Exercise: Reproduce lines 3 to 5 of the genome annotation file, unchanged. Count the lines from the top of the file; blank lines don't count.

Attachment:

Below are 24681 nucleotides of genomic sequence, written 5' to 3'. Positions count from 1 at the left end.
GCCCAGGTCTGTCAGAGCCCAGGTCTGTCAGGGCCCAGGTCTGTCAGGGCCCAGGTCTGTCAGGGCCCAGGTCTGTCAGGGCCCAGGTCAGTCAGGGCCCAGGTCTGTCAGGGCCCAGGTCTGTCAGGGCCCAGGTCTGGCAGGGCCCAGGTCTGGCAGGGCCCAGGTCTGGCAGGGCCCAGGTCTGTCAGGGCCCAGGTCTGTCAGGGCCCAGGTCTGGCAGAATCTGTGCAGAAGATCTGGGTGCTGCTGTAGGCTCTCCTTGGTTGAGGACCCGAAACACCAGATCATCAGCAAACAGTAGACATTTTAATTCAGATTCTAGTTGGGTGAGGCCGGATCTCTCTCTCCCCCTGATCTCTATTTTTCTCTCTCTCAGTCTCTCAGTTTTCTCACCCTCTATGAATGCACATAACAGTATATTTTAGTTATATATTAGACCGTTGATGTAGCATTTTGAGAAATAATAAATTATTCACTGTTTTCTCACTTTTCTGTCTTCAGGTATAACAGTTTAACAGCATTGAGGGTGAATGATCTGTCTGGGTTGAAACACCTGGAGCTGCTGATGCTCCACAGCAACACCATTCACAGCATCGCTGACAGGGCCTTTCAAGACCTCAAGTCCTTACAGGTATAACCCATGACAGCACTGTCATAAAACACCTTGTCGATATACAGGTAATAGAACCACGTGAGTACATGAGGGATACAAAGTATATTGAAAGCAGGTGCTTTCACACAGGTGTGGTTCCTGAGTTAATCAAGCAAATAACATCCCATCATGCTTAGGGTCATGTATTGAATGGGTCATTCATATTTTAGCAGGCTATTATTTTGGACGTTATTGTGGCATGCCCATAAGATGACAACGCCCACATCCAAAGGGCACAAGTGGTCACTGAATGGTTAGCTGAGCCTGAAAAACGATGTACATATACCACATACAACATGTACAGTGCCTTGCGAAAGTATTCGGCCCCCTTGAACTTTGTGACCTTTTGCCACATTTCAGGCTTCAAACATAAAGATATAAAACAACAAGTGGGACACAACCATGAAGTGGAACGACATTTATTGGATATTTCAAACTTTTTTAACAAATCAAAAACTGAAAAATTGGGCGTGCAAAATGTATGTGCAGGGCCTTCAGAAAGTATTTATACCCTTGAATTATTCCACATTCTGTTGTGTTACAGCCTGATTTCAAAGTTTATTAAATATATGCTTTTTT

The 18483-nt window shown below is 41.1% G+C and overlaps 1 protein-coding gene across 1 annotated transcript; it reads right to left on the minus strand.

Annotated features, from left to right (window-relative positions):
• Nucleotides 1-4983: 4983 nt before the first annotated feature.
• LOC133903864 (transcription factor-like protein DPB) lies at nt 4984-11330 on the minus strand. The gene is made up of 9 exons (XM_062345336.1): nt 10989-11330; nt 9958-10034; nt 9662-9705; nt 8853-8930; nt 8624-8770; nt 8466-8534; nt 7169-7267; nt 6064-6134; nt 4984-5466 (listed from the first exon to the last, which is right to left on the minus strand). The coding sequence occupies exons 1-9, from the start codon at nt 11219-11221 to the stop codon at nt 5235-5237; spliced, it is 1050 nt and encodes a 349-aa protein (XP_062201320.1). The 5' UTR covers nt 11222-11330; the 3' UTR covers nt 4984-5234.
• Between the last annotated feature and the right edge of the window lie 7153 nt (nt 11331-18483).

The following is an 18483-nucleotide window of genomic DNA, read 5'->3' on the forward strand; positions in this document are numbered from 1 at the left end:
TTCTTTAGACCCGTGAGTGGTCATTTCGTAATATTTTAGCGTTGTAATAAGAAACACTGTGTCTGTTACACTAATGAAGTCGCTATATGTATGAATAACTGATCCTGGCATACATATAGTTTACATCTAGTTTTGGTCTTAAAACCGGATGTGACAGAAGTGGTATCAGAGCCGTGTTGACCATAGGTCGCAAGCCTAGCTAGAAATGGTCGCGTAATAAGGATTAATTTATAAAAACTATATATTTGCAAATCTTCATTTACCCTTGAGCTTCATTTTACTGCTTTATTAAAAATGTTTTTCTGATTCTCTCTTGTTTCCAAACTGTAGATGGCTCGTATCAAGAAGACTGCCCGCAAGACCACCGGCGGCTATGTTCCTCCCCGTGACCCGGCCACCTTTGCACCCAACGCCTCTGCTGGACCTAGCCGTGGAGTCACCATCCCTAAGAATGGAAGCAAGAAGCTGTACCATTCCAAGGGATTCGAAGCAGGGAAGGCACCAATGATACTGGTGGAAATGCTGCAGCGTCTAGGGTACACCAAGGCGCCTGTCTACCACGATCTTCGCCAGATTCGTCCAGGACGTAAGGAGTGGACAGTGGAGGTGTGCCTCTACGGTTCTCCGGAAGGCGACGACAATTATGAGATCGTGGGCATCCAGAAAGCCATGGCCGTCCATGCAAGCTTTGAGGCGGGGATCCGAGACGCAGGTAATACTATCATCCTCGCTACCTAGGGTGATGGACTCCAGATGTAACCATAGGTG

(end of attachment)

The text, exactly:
The 18483-nt window shown below is 41.1% G+C and overlaps 1 protein-coding gene across 1 annotated transcript; it reads right to left on the minus strand.

Annotated features, from left to right (window-relative positions):
• Nucleotides 1-4983: 4983 nt before the first annotated feature.